Difference Between DDR3 1333 Vs 1600 RAM: Better Option

Assembling a computer at first glance is only a little more difficult than assembling some kind of designer. I took a more modern “motherboard”, plugged in a processor suitable for the socket, “RAM” a couple of dice, a video card, a power supply, and a hard drive, launched all this goodness and you are sitting, chatting in Social Platforms.

But in practice, it turns out that you need to take into account a lot of subtleties! For example, the frequency of RAM. For performance, it is important to choose components that are ideally suited in terms of parameters, and with a limited budget, try not to fly into the pipe by buying a couple of dies.

Therefore, in this article, we will analyze what is the difference between DDR3 1333 vs 1600 RAM, and which is better to buy.

difference between ddr3 1333 vs 1600 ram
difference between ddr3 1333 vs 1600 ram

What to compare in DDR3 1333 and 1600 RAM?

Despite the fact that the expression “clock speed” is most often used in relation to the processor, this is the main parameter that determines the speed of the entire computer and its individual components. True, with respect to other functional elements, not only the actual “stone”.

A computer is a machine for processing information. It constantly overtakes a huge amount of data, stores it in different places, and performs all sorts of operations with it. And the data is transmitted over the buses.

Buses can be thought of as simply wires running from one computer node to another. For example, from RAM to the processor. Or from the hard drive to the chipset, and from there to the video card. The data itself is encoded as a digital signal or current pulses. There is a current on the bus – “one”. No current – “zero”. And all this is then processed and turned into familiar things. For example, in these letters.

Here is our guide on Will A Computer Turn On Without RAM?

However, such a system has one problem – the components should “agree” on what period of time to consider as a signal. Well, there is current – and there is. Is it one “unit”? Two? Eight? The solution is to poll the bus at a certain frequency.

Let’s say the polling rate is set to 200 times per second. If all this time there was a current on the bus, then 200 “units” were received. And this polling frequency is the clock frequency (TC).

The higher the clock frequency, the more data can be transferred over the bus per second. However, before the information exchange begins, the components, again, “agree” on the PM. The processor informs the chipset that it can receive data 3200 times per second (3.2 GHz). RAM – which is 1600 times per second (1.6 GHz). And then the chipset determines at what speed to transmit to whom.

So the overall speed of the computer is determined not by the PM of the processor (as many misconceptions say), but by the PM of the slowest bus. You can plug in some Intel Core i9-9900KS, 64 GB of the fastest “RAM” of the DDR4 family, and NVIDIA GeForce RTX 2080 Ti Founders Edition, and put an IDE hard drive on top – and the unfortunate computer will lag and freeze like in the 90s.

And now you can go directly to the RAM.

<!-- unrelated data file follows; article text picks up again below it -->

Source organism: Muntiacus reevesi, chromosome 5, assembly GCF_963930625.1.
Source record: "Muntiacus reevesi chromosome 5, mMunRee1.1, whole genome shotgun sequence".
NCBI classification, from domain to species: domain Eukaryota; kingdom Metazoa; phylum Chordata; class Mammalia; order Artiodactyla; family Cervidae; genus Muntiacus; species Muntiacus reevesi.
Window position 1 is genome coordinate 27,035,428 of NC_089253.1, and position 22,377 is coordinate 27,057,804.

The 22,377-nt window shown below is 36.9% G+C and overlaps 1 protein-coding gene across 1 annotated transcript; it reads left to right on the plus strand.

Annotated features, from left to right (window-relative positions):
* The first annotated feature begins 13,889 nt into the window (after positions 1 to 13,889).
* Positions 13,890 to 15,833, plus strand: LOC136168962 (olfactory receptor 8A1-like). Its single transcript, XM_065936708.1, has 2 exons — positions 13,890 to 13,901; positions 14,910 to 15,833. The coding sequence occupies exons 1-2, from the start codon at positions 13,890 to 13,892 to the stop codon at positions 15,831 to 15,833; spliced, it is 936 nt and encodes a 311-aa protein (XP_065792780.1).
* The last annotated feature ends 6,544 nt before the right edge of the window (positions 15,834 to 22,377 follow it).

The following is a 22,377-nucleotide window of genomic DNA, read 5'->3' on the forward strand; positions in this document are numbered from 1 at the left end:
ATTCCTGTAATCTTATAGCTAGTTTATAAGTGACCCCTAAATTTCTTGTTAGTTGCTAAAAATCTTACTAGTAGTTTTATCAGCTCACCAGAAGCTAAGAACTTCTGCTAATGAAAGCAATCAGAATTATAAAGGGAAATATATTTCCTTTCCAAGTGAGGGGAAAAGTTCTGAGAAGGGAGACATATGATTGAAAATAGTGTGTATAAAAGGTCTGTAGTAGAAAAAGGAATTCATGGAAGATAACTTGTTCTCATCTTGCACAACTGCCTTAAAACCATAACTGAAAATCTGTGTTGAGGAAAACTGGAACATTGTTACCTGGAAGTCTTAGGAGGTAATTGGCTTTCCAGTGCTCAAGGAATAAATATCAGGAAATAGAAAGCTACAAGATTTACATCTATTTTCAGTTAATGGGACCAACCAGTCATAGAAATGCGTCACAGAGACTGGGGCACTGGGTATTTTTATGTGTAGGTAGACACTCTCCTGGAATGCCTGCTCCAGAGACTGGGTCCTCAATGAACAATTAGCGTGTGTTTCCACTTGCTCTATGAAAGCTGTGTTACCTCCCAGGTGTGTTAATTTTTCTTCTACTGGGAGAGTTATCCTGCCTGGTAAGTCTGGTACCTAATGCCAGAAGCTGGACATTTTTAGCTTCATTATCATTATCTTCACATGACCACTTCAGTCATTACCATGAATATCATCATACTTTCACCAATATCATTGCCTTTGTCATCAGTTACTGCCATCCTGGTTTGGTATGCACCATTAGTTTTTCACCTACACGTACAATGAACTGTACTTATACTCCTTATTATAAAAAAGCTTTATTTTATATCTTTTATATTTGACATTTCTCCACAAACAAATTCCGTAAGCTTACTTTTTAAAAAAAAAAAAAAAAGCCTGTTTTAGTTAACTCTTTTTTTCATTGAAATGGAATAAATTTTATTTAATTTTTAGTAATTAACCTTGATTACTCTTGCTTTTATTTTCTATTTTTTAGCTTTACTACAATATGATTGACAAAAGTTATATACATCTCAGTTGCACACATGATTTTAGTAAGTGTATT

DDR3 1333 RAM

The DDR3 1333 RAM is clocked at 667MHz. At the same time, the actual speed of the drive is 1333 mega transfers per second. That is, 1.3 million signals are transmitted in 1 second.

This PM ensures the high reliability of the RAM. In addition, the dies themselves heat up very little, which is very important for systems with unsuccessful cooling of these components.

667 MHz IF is enough to run office computers and some older games.

DDR3 1600 RAM

DDR3 1600 RAM is clocked at 800 MHz. The actual drive speed is 1600 mega transfers per second.

This PM provides a fairly high performance. In addition, if the die designer has taken care of the circuitry, the heating will also be negligible. But in some cases, you will have to separately organize the airflow of the drive.

800 MHz IF is enough for some older games (for 2019, when DDR4 is widely distributed), as well as for complex computing operations like archiving or unpacking archives.

Do you want to know the cheap brands of rams and graphics cards, here is our guide on Is Zotac A Good Brand?

difference between DDR3 1333 vs 1600 RAM: Better Option

So, the difference between 1333 and 1600 is in the clock frequency and heating intensity. Well, and, accordingly, in performance.

However, the choice is not as simple as it seems. The fact is that with the release of DDR3, the RAM controller began to be installed directly into the processor. And the maximum compatible PM is determined by this particular chip.

So, for example, Intel Core processors of the Ivy Bridge family show a sharp drop in performance when switching to 1333. This manifests itself both in computing operations with data (archiving/unarchiving) and in games. But the “chips” AMD Phenom, in principle, cannot work with 1600 without unlocking the multiplier.

Thus, the choice of RAM should be based on compatibility with the planned (or already available) processor. For the Intel Core family, it is better to immediately take a high-speed one – the risk of “miscalculating” is minimal. And for AMD Phenom, buying 1600 may turn out to be a complete waste of money.

Let’s compare the types of “RAM”.


It is also worth considering that the speed of all memory sticks is determined by the speed of the smallest. That is, if it is set, for example, three pieces 1600 and one 1333, then the maximum speed will be just 1333.


When it comes to choosing between DDR3 1333 and 1600 RAM, it really depends on the user’s needs. Both types of RAM have their own advantages and disadvantages, so it’s important to know those in order to make a decision. For users who are looking for more speed and power, the DDR3 1600 RAM would be a better option due to its higher clock frequency.